Last time, I talked about scavenging through our minds for the real, deeper reason why we spend an excessive amount of time on social media. Now, I’m back to share with you four of the strategies I’ve learned to help deal with this problem. Moving forward with the right mindset will put these solutions into better use.
The first is the easiest but often the most difficult to do.
1. Give your biggest social media obsession a break for a specified amount of time: weeks or months depending on what you can realistically handle.
Don’t jump into the icy waters and say you’re never going on X, Y, and Z again. You’ll simply end up back on the website or app an hour later. Sometimes my fingers type Facebook.com as soon as I open a web browser without my wanting to go there in the first place. It’s scary how it had become instinct for me to get on Facebook.
The break will be hard because you’ll start to panic about all the information, news, funny videos, and updates that you’re missing out on. But guess what? You’re only taking a break from your biggest social media addiction, which means you can casually, I say casually, scroll through what’s new in other websites or apps. The point here isn’t to replace one addiction with another, but to force yourself to think about how you can use time more effectively in the long run, especially if you’re a creative.
When you take the break, you’ll hopefully find yourself giving more love to your projects and feeling better about getting more done. Giving Facebook a break has forced me to hunker down and write while planning for the next batch of writing. Sometimes, I can’t believe how much time I’ve saved and wonder why I didn’t do this in the first place.
Keep a record of how much you’ve accomplished in a notebook, calendar, or note app on your computer or phone. Recording these achievements is essential. Don’t skip this task.
I don’t plan to stay off Facebook forever. I want to finish editing my book first, and then I’ll log on to the popular social network. But when I do, I’ll have my list of accomplishments available to remind myself of how much I got done when I wasn’t a permanent resident of Facebook and that I should never return to becoming one ever again.
Okay, so your break or fast from your media overlord is over and you’re afraid you’ll go back to where you started—wasting lots of time. This is where 2 might help.
2. Set a timer on your phone or computer for social media activity and stick with it.
You can set the timer for five, ten, or fifteen minutes, depending on what you think is reasonable. You’ll be surprised how a timer going off can abruptly snap you out of a trance and set you back on track to working again. The main point here is take back control over your time and not surrender to multiple distractions.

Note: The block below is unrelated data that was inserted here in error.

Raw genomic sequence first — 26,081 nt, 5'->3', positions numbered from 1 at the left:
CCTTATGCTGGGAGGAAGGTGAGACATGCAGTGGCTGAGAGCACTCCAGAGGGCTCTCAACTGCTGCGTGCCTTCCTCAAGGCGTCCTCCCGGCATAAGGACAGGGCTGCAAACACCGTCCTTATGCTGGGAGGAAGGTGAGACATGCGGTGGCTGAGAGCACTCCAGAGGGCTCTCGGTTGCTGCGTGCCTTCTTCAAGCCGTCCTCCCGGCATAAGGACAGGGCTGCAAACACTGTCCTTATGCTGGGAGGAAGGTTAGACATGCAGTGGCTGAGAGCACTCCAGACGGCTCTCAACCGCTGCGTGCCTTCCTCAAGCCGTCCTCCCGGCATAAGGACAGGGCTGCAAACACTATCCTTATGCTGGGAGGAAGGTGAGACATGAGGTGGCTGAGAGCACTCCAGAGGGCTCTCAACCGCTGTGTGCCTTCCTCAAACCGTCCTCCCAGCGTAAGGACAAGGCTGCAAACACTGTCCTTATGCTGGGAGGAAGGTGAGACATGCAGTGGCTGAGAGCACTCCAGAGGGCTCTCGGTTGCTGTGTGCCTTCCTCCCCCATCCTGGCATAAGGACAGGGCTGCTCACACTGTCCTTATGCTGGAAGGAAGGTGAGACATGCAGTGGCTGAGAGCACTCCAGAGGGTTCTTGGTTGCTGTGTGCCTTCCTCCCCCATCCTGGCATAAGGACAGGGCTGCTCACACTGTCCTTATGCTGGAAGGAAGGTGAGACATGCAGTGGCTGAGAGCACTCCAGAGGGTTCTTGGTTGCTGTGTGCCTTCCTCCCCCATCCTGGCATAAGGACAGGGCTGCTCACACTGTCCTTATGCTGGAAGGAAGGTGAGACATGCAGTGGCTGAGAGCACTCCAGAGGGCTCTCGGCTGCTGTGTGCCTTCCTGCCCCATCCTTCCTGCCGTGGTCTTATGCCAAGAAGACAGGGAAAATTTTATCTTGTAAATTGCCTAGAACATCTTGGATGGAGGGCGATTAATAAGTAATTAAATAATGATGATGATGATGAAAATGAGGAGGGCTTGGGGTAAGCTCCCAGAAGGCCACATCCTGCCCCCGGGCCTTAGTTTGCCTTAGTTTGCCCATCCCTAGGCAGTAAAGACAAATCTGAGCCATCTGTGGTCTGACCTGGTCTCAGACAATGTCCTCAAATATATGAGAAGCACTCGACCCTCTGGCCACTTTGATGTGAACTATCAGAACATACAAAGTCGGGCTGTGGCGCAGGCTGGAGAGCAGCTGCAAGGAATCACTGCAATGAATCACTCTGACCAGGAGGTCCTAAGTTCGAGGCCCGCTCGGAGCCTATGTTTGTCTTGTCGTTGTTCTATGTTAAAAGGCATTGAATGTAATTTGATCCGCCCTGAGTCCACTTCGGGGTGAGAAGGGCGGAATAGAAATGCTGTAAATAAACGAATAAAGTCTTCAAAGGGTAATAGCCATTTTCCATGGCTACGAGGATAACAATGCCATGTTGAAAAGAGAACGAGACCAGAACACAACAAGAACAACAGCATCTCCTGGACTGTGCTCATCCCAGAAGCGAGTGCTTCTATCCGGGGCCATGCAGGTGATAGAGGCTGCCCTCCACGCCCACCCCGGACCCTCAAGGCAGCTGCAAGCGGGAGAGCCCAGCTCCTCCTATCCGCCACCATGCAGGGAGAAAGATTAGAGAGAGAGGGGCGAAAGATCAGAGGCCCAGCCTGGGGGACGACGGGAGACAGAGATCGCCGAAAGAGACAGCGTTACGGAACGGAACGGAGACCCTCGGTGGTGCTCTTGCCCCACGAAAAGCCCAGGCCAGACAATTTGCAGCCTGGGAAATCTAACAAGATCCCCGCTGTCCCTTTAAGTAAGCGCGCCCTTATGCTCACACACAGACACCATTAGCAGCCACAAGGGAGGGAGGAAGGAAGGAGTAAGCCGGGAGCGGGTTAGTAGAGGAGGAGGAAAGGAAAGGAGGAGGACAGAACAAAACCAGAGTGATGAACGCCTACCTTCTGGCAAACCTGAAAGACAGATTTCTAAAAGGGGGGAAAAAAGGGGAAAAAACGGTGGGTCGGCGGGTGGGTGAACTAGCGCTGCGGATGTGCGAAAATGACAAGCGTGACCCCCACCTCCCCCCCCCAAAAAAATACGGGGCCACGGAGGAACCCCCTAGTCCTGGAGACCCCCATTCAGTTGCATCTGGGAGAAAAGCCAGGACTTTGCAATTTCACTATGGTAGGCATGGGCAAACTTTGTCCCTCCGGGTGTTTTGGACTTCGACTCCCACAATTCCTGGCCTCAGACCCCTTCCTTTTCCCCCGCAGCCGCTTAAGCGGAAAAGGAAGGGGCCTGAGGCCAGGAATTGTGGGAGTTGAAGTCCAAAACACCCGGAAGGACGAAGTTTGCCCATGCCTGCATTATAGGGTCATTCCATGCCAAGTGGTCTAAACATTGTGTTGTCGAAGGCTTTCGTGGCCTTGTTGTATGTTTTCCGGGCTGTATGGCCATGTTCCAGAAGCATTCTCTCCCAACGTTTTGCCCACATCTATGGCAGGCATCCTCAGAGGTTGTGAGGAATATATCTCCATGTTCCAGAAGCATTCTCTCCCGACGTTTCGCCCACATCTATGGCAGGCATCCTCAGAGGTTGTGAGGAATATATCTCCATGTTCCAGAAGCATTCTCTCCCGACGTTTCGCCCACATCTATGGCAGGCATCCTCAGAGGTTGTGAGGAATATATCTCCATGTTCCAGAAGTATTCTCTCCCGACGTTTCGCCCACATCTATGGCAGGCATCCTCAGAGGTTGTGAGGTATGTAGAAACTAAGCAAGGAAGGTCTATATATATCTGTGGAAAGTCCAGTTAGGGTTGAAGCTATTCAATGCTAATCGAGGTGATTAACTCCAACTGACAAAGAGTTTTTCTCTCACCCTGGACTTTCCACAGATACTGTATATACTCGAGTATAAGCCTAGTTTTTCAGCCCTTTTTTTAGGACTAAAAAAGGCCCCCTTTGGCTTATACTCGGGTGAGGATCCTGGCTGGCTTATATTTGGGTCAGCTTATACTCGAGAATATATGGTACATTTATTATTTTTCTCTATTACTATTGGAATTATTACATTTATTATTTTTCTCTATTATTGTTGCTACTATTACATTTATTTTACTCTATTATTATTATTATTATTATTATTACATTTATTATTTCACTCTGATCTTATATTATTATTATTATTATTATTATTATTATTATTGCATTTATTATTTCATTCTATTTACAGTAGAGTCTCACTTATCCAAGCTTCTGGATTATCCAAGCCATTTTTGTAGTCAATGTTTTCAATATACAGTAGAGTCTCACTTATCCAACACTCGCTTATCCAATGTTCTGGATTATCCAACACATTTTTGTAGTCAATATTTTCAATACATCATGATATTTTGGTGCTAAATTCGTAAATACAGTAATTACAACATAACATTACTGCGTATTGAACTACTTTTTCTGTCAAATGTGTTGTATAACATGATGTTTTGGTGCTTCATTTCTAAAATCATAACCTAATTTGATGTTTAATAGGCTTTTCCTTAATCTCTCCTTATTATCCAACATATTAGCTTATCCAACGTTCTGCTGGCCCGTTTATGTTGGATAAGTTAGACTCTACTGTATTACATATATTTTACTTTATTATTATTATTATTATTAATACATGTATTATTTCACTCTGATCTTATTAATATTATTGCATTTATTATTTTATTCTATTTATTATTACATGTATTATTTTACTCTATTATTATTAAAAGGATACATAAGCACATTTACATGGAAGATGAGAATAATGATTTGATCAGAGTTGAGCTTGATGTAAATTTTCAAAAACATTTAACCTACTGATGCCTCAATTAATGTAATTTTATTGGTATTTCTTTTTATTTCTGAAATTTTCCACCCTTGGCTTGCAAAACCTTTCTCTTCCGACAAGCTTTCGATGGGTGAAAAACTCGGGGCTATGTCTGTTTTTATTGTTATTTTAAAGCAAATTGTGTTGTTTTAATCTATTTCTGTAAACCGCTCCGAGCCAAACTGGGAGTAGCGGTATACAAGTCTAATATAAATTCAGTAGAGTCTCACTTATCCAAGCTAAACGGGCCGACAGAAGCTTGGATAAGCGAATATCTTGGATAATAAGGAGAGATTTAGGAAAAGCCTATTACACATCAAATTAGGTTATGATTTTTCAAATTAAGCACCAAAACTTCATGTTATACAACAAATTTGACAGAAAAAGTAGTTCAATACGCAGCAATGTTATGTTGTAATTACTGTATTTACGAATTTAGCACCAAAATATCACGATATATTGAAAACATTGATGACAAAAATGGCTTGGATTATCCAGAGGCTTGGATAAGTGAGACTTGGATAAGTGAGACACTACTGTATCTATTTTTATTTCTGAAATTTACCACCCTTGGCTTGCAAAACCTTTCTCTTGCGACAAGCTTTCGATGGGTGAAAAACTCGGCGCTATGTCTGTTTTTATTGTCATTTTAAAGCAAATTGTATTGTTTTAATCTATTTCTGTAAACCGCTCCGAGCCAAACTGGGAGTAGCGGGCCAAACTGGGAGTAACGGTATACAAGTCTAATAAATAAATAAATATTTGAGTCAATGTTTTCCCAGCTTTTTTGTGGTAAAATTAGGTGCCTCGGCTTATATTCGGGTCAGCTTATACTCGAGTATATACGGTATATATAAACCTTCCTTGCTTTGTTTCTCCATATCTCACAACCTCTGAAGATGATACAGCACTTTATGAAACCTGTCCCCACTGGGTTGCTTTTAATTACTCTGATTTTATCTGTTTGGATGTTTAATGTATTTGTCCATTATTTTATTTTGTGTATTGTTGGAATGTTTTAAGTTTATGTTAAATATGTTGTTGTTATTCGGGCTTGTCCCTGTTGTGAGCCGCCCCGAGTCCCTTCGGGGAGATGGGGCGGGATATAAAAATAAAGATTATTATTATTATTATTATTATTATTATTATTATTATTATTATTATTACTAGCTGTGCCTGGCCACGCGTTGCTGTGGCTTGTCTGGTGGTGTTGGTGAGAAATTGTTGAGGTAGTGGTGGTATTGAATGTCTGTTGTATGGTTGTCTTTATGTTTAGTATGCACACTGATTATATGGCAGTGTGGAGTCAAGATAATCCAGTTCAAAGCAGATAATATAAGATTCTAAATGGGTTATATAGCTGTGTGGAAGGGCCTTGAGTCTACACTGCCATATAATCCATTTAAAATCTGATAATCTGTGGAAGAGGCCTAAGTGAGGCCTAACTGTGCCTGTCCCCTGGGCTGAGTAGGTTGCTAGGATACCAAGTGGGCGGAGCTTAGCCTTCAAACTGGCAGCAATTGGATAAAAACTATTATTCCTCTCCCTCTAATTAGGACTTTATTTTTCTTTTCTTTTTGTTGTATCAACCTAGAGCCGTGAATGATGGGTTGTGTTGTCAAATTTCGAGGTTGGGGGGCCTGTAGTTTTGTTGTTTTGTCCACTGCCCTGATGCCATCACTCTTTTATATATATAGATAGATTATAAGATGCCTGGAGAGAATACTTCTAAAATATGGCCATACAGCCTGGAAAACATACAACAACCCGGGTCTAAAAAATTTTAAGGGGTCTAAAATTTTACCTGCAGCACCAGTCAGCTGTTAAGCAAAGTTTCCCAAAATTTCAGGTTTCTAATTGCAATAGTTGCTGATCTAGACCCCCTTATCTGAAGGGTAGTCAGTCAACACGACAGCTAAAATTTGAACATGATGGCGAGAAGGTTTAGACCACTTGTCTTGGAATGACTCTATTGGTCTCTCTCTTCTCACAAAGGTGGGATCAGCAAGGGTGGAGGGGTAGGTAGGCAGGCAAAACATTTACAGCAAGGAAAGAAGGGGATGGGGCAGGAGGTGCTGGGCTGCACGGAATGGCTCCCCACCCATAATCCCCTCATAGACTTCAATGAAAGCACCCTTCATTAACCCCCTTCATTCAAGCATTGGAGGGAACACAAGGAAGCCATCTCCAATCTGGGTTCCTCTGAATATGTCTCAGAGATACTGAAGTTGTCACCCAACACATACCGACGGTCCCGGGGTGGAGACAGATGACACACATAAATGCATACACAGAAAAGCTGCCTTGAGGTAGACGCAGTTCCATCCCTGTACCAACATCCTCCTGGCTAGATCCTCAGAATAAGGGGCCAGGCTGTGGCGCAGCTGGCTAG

Now 3 is for those worried about important personal connections during the break.
3. Communicate with friends and family you really care about through texting apps
or other forms of communication—phone calls.
To be honest, the only people I call on the phone to ask how they are my parents and grandparents. My friends get texts and video chat calls. The amazing realization I got from taking a Facebook break was how very little my circle is. After my family, I care very deeply about only six of the three hundred plus people who are my friends.
They are the ones I want to stay in touch with for the long run. They’re the ones I want to know how they’re doing and where they are. They’re the ones I want to share details of my life with. I don’t need to know the minutiae of other people’s lives or tell them everything about mine nor should I be wasting essential time doing so.
Social media is an illusion anyway. Understand that and you’re already several steps ahead to living a better life.
Okay, 4 is for the creatives/dream chasers.
4. When taking a break from a project on the computer, step away from the computer.
Do something else. Leave your work space alone, go outside, take a walk, take a nap, grab a healthy snack, meditate; do anything but browse on the net, read e-mail, or catch up on social media. Doing so might turn your “break” into an all out one-hour eye-tiring session. Trust me. I’m a certified victim of computer “breaks” and they do not help one bit in rejuvenating me after a long writing session.
And that’s all I’ve got for you. What are some ways you manage your time properly when hooked to social media land? Would love to hear your thoughts!
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Be sure to look out for my e-book, The Passionate Dreamer’s Notebook: For Those Who Refuse to Quit, coming out soon!